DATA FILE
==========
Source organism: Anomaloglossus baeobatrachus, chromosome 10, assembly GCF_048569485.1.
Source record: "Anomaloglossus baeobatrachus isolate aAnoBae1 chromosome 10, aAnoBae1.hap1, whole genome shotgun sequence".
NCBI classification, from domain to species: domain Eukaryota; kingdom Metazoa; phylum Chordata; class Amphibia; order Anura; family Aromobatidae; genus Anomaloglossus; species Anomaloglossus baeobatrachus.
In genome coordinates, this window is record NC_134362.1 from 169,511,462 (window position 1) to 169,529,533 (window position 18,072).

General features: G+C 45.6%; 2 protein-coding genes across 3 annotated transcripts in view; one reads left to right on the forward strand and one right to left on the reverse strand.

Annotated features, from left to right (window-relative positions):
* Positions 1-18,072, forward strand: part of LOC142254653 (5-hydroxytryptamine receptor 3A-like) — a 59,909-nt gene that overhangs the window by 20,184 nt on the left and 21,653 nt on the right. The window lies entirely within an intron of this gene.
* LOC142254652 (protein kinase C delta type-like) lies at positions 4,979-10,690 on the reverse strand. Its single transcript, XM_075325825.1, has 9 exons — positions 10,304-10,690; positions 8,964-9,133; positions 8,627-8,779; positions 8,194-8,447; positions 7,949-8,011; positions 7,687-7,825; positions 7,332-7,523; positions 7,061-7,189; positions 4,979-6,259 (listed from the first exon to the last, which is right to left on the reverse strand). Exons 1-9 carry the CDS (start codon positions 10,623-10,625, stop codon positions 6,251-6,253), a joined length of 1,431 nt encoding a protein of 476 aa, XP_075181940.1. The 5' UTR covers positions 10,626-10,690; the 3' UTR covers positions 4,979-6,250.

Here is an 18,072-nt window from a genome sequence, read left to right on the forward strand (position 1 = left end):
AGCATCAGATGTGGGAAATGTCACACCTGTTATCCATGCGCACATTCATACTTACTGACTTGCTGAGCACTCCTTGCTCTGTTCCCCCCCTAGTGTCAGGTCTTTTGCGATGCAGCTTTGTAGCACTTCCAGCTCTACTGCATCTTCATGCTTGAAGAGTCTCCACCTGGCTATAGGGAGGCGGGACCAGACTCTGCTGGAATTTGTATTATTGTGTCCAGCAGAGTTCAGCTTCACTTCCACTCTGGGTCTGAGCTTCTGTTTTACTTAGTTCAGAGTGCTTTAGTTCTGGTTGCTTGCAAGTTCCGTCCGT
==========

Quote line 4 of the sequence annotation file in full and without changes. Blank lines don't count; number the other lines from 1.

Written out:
In genome coordinates, this window is record NC_134362.1 from 169,511,462 (window position 1) to 169,529,533 (window position 18,072).